Like many this summer, I thoroughly enjoyed the feast of sport and was left wondering exactly what to do during the day when the action inevitably drew to a close. And then I remembered ‘work’…
Both the Olympics and Paralympics, which I prefer to collectively refer to as “The Games” showed that with hard work, grit, determination, vision and even more hard work, if you have a dream of doing something you can actually achieve it. The buzz phrase was “inspire a generation” and it’ll be interesting to see what long term legacy effect The Games have on us as a society going forward.
My top highlight came from somewhere I never thought it would, especially given my fortunate attendance at the Olympic Stadium to see Mr Bolt ‘do his thing’ in the 200m final. It was the women’s 34 point relay swimming final, a truly thrilling moment more about the drama in the final 3 strokes that decided a race between four teams, who less than a minute earlier were spread out over almost an entire length. If you haven’t watched it, find it on 4oD or buy the DVD that will almost inevitably land in the shops this side of Christmas.
My second highlight was Channel 4’s coverage of the Paralympics. Yes, it’s still a way off competing with the Olympics if you look purely at the numbers, but it’s a watershed moment in the mainstream coverage of such an event and what it means if you really are considered to be “disabled” by society. And yes, the advert breaks every 14 minutes also pissed me off royally, to the point where I started having recurring dreams every night that every so often David Beckham would appear to tell me my chair was sponsored by Sainsburys.
I like it when things are done differently, pushing boundaries, testing perceptions as to what is acceptable and what is not. For years disability has been that taboo subject everyone knows is there but steadfastly refuses to openly talk about. It’s not that we’re ignorant as a society, it’s simply that it hasn’t been mainstream enough in our thinking to become an everyday talking point. Yet if you know anyone who is “disabled” or talk to someone who is, the chances are that they and the people they know have a different view. So why can’t we do it as a society?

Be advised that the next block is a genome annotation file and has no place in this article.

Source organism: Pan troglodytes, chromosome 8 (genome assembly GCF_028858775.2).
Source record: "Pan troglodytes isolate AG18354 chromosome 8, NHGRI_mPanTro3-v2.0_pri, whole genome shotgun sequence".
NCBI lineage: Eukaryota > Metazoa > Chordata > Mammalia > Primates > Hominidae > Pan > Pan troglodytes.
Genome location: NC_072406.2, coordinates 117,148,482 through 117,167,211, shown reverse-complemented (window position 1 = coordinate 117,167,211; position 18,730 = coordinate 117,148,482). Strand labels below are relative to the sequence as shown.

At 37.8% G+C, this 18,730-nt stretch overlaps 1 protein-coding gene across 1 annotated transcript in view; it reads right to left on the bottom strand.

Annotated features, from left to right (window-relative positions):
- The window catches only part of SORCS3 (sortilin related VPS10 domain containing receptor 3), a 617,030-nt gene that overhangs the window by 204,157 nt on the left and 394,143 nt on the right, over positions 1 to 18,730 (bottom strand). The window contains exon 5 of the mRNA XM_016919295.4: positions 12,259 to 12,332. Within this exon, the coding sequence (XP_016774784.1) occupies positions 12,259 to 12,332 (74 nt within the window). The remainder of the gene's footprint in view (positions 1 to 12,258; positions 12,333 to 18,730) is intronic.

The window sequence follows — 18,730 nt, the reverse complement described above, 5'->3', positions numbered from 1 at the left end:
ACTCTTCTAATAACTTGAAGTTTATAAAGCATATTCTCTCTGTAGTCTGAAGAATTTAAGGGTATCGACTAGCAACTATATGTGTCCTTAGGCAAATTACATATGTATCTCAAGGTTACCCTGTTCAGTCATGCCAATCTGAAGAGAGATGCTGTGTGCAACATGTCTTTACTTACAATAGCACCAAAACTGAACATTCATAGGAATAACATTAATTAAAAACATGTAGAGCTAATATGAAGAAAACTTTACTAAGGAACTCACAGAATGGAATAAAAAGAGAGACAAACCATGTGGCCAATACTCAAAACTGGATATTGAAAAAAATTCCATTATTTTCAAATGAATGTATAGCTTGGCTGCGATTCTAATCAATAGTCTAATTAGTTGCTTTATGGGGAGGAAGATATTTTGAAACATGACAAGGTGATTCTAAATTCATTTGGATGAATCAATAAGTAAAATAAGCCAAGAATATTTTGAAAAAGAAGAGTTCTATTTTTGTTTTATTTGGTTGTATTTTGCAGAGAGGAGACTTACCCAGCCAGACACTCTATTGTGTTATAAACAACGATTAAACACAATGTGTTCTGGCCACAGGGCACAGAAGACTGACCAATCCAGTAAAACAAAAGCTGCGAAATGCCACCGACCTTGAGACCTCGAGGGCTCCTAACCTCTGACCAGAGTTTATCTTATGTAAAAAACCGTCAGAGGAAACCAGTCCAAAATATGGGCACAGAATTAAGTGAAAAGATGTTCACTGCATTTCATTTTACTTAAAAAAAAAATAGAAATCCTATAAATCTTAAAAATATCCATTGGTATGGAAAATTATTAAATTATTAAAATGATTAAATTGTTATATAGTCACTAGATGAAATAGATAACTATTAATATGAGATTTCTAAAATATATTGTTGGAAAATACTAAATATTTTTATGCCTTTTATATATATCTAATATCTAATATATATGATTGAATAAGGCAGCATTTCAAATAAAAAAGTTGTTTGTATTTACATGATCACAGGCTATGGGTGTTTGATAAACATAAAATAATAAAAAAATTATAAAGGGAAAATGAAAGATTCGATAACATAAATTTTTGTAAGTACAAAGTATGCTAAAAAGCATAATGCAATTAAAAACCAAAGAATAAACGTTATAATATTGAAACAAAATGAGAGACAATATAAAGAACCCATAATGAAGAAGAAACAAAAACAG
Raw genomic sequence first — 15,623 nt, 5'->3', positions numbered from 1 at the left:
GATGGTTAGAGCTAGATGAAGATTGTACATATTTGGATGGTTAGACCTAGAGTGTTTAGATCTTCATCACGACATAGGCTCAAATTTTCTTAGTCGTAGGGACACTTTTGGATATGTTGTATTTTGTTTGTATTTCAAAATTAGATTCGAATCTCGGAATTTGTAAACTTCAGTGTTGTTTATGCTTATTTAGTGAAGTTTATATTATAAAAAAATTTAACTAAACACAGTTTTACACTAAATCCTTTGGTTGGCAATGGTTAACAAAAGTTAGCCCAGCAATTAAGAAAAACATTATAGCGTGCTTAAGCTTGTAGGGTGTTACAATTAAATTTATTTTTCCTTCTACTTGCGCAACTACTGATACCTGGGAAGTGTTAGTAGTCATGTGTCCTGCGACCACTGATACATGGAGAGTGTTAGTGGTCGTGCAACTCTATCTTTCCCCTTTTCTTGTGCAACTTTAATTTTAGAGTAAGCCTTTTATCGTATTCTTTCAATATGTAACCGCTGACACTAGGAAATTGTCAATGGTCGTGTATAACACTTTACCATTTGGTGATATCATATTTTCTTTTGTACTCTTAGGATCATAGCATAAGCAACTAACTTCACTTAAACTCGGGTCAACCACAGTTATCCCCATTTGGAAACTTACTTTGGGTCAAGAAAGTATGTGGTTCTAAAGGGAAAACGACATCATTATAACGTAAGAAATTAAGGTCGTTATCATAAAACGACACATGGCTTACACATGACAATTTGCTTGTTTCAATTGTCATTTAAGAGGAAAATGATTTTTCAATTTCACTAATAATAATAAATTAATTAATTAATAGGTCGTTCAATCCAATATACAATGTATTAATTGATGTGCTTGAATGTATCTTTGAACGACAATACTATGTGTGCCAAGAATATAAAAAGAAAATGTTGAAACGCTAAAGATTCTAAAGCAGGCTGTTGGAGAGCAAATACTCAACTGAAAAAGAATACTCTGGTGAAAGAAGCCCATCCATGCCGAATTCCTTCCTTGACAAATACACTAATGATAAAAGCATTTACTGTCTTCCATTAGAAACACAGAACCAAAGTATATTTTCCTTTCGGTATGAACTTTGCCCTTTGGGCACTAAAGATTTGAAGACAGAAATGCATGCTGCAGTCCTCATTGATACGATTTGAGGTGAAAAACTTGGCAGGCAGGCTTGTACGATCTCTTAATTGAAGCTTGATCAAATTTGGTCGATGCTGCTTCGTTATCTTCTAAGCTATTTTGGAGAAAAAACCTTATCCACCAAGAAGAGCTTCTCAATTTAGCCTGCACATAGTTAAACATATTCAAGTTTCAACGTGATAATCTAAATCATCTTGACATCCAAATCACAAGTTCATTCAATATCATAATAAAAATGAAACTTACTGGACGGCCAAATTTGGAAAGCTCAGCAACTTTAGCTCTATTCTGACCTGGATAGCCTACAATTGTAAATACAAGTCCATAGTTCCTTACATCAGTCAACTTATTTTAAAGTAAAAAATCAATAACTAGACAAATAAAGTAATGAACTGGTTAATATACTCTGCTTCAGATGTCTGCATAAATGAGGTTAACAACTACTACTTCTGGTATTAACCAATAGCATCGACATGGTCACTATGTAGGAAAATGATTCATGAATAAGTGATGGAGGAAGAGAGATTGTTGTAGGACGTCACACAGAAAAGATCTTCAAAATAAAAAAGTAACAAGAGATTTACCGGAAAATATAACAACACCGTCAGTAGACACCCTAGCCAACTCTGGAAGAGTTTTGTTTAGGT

Channel 4 attempted to break the mould on this by airing a comedic ‘ daily review’ program “The Last Leg“, hosted by Adam Hills. He’s a mainstream Australian (so therefore passably) funny man who unless you knew already or he said, you wouldn’t think was disabled himself. His stories about every day life events with a twist due to his artificial leg have most audiences in raptures on Live At The Apollo, Mock the Week and so on. He did the same here, ably assisted by Alex Brooker, a fellow leg amputee with what he described as “additional hand issues”.
A show segment asked viewers to tweet in their questions on what was and wasn’t acceptable to ask or say about disability (#isitok). Whilst some were crude, most were hilarious and would have half a room full of Paralympians laughing themselves silly (the other half would simply wet themselves – see what I did there??). I was lucky enough to get a tweet read out on the final show (despite it being my least funny one!), asking whether it was OK to shake a quadriplegic by the hand during introductions when they can’t. The point of this wasn’t purely to mock, it was to bring to the fore questions that many of us have as individuals when we encounter disability or social issues for the first time. I’ve lost count of the number of close friends who spectacularly failed at the ‘to shake or not to shake hands’ conundrum with me.
To be continued next week…